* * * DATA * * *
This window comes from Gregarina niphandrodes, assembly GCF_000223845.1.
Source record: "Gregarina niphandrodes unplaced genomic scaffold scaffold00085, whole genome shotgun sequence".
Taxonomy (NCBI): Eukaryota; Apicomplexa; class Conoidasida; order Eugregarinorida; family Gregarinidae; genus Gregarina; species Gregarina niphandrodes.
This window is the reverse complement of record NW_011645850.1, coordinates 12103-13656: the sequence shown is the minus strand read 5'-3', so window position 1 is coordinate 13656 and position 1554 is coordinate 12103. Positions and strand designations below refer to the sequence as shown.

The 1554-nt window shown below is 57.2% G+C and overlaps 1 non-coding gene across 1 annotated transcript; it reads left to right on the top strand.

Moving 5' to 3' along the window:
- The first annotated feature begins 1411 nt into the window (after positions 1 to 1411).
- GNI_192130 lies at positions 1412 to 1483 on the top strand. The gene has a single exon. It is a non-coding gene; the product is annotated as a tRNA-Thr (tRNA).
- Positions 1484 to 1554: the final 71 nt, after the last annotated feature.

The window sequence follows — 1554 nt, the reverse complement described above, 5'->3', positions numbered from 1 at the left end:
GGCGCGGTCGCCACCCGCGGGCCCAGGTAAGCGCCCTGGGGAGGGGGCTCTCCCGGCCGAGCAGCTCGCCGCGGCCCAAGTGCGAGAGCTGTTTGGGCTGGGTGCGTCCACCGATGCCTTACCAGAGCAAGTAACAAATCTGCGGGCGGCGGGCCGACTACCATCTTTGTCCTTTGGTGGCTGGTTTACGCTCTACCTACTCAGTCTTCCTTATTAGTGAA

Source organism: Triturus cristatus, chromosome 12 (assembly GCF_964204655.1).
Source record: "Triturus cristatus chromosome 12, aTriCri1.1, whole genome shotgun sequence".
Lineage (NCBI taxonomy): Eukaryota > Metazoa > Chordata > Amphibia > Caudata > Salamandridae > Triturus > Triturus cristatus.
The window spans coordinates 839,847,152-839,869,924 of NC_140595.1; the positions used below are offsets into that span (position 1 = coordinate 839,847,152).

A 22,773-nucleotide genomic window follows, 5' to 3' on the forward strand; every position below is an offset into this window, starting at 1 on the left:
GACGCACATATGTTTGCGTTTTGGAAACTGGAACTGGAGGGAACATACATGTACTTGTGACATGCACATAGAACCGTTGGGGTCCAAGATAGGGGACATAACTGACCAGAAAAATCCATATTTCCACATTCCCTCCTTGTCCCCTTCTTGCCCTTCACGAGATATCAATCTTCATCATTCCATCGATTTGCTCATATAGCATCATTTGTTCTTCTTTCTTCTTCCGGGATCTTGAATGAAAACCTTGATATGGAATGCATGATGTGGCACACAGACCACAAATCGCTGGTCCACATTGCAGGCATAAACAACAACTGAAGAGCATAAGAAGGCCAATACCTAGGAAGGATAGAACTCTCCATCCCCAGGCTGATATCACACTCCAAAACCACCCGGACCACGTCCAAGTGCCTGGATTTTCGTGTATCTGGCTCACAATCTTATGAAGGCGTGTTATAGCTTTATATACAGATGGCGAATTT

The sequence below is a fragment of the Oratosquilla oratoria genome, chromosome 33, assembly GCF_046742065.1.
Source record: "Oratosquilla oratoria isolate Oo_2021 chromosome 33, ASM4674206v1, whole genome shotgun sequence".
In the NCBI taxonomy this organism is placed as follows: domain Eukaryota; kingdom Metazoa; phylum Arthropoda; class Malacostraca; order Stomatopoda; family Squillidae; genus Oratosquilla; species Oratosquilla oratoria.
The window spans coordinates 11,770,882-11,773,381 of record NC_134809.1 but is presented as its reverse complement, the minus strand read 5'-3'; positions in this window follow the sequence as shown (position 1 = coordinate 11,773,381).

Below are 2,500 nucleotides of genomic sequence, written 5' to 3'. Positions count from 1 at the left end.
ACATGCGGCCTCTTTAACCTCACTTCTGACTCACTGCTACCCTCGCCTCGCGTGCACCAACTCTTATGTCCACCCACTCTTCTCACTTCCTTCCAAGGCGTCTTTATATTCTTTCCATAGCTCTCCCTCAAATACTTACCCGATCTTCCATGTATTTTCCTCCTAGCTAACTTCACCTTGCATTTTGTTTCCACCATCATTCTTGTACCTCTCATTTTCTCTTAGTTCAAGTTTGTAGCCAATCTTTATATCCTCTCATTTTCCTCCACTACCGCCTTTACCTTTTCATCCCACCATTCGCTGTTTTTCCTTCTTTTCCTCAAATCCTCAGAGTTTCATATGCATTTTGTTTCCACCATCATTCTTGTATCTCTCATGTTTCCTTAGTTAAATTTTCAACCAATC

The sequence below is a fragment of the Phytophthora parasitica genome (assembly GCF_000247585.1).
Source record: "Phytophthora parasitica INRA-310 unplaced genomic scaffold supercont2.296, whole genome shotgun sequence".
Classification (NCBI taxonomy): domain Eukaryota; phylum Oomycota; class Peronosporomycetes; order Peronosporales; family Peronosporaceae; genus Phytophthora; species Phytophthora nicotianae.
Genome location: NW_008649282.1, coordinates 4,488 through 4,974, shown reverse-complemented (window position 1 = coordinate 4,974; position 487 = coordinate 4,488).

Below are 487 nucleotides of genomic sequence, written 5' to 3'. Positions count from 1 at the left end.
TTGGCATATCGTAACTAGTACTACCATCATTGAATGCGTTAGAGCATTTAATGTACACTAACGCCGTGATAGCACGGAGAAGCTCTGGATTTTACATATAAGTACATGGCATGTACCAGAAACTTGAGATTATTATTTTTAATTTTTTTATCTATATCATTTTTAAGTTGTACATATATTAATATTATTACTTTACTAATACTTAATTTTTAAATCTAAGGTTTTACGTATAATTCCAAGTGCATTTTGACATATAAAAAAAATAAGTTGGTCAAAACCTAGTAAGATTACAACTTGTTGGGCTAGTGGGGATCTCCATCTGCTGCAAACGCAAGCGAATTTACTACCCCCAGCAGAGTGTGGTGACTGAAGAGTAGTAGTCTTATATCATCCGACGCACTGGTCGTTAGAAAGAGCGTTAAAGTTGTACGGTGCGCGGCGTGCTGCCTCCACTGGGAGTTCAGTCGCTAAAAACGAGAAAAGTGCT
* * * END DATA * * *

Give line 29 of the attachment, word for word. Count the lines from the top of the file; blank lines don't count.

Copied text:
TTGGCATATCGTAACTAGTACTACCATCATTGAATGCGTTAGAGCATTTAATGTACACTAACGCCGTGATAGCACGGAGAAGCTCTGGATTTTACATATAAGTACATGGCATGTACCAGAAACTTGAGATTATTATTTTTAATTTTTTTATCTATATCATTTTTAAGTTGTACATATATTAATATTATTACTTTACTAATACTTAATTTTTAAATCTAAGGTTTTACGTATAATTCCAAGTGCATTTTGACATATAAAAAAAATAAGTTGGTCAAAACCTAGTAAGATTACAACTTGTTGGGCTAGTGGGGATCTCCATCTGCTGCAAACGCAAGCGAATTTACTACCCCCAGCAGAGTGTGGTGACTGAAGAGTAGTAGTCTTATATCATCCGACGCACTGGTCGTTAGAAAGAGCGTTAAAGTTGTACGGTGCGCGGCGTGCTGCCTCCACTGGGAGTTCAGTCGCTAAAAACGAGAAAAGTGCT